It’s been a year like no other. And while we can’t change world events, with a few strategies we can boost our positive vibes. Here’s how.
1. Recognize that it’s not all bad
“It’s normal and healthy to experience negativity,” says Jamie Gruman, founding member of the Canadian Positive Psychology Association and co-author of Boost: The Science of Recharging Yourself in an Age of Unrelenting Demands. In fact, negativity is a survival skill that helps people avoid danger, he explains. Not-so-nice experiences are an important part of helping you better understand and appreciate the good parts of life. Plus, research shows that over the course of a lifetime, people who have moderate adversity in their lives are more resilient, he explains.
2. Accept hard times
That’s something Lisa Bentley knows a lot about. The professional triathlete and author of An Unlikely Champion suffers from cystic fibrosis, a fatal lung disease that causes chronic infections. But that hasn’t stopped her from pursuing her dreams: She won 11 Ironman triathlons and is now a coach and motivational speaker. “Be thankful for the things that don’t go well – that’s what creates greatness,” says Bentley. “It can definitely take work to see the bright side, but search deeply and you can always find something good in each bit of adversity.” Ready to start a gratitude journal?
3. Rethink your circle
If you have a friend or family member who brings you down, one option is to simply cut ties. But if you can’t nix the Debbie Downer from your life, there are other ways to counter those bad vibes. Try to understand why they feel that way, recommend Gruman. Sometimes that person might be experiencing sadness or low self-esteem and being negative feels satisfying for them. Try to talk it out or simply counter their negativity with a smile on your face, says Gruman. Then they may recognize what’s happening and stop their behavior on their own.
4. Count your blessings
Think about how lucky you are every night before bed, recommends Gruman. Come up with three good things that happened to you that day and write them down – the act of writing can help you focus on the good. Plus, you can look them over when you need a boost. Bentley makes a pros-and-cons list about her life every few weeks and spends extra time thinking up ways to make the pros list more impressive to counter any challenges she faces.
5. Work for memories
If you have trouble coming up with things to be thankful for and can’t seem to pull out of the negativity spiral, make some good things happen. “When you put your head on your pillow at night, do something that reminds you of something great you did that day,” says Gruman. “Imagine getting to the end of your life and having a whole novel full of great memories.”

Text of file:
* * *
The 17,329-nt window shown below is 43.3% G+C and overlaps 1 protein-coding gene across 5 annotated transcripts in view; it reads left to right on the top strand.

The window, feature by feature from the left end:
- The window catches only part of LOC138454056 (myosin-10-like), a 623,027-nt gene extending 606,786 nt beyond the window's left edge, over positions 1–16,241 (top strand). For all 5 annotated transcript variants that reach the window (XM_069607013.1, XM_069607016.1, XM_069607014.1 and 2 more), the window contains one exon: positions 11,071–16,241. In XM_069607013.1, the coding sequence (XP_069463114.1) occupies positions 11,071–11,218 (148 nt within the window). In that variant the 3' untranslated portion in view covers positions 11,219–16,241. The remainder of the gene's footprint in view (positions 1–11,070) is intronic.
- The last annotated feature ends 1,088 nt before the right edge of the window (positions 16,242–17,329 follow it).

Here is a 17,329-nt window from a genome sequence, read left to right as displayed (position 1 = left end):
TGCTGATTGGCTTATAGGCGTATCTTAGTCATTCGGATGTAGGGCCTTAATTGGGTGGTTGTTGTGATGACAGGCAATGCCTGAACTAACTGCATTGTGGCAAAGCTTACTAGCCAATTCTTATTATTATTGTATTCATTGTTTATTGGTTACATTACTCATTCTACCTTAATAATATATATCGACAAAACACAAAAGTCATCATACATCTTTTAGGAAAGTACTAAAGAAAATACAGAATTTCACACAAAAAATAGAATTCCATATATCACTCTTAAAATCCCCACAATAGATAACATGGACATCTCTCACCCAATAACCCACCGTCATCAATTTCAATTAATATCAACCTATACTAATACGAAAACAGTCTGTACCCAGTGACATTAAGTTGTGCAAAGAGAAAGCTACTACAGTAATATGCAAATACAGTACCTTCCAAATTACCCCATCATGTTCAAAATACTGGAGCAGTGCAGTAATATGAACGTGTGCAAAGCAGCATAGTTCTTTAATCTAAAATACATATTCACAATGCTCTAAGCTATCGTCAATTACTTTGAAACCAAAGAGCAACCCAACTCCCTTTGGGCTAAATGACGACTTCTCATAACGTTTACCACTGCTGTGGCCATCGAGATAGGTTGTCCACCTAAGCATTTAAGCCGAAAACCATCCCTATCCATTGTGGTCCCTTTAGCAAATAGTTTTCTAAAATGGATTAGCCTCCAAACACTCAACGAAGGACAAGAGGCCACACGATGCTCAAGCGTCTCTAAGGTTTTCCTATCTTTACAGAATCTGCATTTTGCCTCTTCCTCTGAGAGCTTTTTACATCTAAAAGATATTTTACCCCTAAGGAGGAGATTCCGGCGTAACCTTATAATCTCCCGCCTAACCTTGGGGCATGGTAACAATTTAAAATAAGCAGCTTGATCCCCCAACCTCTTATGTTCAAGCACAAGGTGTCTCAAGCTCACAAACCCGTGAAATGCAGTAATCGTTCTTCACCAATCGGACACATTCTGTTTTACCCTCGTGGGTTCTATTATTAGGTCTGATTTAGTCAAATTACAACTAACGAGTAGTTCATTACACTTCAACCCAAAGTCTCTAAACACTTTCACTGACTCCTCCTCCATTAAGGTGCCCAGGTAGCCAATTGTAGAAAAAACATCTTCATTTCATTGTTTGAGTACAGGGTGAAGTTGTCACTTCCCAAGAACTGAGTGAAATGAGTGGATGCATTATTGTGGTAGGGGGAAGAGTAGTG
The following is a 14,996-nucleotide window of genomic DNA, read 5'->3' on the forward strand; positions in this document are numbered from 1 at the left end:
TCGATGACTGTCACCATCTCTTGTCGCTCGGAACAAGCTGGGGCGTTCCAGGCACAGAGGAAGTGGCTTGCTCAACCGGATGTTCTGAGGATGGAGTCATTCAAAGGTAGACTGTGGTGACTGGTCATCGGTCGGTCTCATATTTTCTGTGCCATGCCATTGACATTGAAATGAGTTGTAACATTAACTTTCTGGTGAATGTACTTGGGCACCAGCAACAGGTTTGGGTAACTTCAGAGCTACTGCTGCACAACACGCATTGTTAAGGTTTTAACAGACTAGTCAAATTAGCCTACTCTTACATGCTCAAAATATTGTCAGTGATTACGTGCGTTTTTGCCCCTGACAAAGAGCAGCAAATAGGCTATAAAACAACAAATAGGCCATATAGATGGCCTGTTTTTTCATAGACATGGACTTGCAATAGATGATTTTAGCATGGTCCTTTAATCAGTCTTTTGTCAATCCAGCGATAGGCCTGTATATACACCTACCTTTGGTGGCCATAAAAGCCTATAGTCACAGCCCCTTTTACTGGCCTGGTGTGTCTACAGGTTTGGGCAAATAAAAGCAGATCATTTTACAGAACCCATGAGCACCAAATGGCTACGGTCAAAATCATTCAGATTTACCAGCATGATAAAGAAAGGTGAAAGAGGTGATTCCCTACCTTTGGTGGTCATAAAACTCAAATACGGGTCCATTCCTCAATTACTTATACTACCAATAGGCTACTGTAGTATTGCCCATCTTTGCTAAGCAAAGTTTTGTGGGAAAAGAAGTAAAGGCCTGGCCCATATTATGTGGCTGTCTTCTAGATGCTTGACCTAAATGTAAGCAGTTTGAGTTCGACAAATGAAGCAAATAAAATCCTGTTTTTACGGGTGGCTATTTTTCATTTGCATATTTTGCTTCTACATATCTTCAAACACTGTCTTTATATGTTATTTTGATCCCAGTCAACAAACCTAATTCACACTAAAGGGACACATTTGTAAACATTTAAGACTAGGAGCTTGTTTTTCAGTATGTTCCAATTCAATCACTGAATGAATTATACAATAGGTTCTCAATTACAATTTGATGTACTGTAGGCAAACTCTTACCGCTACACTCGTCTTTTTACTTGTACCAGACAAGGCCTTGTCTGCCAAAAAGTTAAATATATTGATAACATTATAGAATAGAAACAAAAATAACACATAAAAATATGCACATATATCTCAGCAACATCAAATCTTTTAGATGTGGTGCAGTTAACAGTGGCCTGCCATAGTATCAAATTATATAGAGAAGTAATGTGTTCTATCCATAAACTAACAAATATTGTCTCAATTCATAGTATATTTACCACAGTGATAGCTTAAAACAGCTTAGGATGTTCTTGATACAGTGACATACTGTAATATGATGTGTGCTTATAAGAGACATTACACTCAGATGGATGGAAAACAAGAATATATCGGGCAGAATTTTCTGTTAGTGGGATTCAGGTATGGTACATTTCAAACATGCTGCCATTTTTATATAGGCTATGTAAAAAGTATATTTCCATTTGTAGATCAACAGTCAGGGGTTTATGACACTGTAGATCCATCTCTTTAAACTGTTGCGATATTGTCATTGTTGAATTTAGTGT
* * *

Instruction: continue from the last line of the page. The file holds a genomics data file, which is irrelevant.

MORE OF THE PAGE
6. Find yourself a mantra
Before a potentially negative situation (like a family dinner with a pessimistic in-law), find a motto to repeat. “One of my mottos is ‘Attitude is more important than fact,’” says Bentley. It always helped strengthen her resolve during long races if she was lagging behind or feeling uncomfortable.
7. Find your fun
Schedule time for activities that bring you joy so that you always have something to look forward to, recommends Gruman. Book a virtual coffee date with your funniest friend, sign up for your favorite online workout class or research destinations for your next holiday.
8. Refresh your surroundings
You don’t need to completely redecorate, but research shows that your environment affects the way you feel. Gruman recommends surrounding yourself with reminders that provide perspective. For example, put a fresh flower or framed photograph of someone you love in your bedroom so that the first thing you see when you wake up in the morning is something beautiful. You can also try healing crystals, a Himalayan rock salt lamp, an aromatherapy diffuser or a leafy houseplant to boost your mood.
9. Create a morning routine
How you start your day is so important, says Bentley. She recommends working out, journaling, and eating a healthy breakfast (be sure to prep the night before, to avoid hazy morning decision-making). “A strong morning equals a strong mind and a strong body,” she says. Exercise can help lift you out of a funk, even temporarily, agrees Gruman. Studies show that even short bouts (think five minutes) of particularly vigorous exercise (or even walking) can have a positive impact on brain function and mood and help pull you out of a mental funk.
10. Set personal limits
If your negative feelings or interactions have to do with a particular activity, implement a new strategy. For example, if you feel envy or jealousy every time you go on social media, you need to remove yourself from that experience, says Bentley. Unfollow or hide users that make you feel low, turn off notifications, delete the app from your smartphone so that you’re less likely to use it or put a hard limit on your usage through an app. Life is too short to spend your time feeling bad about yourself.
By Kate Daley